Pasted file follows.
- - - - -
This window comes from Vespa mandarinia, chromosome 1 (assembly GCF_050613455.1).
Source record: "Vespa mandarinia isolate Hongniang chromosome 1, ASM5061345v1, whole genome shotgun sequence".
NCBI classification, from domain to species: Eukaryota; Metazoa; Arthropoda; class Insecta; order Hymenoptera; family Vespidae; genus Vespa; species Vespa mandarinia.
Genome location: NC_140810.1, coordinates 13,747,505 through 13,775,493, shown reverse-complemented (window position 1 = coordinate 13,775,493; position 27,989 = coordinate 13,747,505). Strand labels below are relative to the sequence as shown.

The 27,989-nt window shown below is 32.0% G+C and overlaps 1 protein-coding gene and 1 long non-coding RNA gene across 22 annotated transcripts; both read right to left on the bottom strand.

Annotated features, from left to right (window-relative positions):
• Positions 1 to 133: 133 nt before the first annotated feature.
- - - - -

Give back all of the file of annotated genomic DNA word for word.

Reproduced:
This window comes from Vespa mandarinia, chromosome 1 (assembly GCF_050613455.1).
Source record: "Vespa mandarinia isolate Hongniang chromosome 1, ASM5061345v1, whole genome shotgun sequence".
NCBI classification, from domain to species: Eukaryota; Metazoa; Arthropoda; class Insecta; order Hymenoptera; family Vespidae; genus Vespa; species Vespa mandarinia.
Genome location: NC_140810.1, coordinates 13,747,505 through 13,775,493, shown reverse-complemented (window position 1 = coordinate 13,775,493; position 27,989 = coordinate 13,747,505). Strand labels below are relative to the sequence as shown.

The 27,989-nt window shown below is 32.0% G+C and overlaps 1 protein-coding gene and 1 long non-coding RNA gene across 22 annotated transcripts; both read right to left on the bottom strand.

Annotated features, from left to right (window-relative positions):
• Positions 1 to 133: 133 nt before the first annotated feature.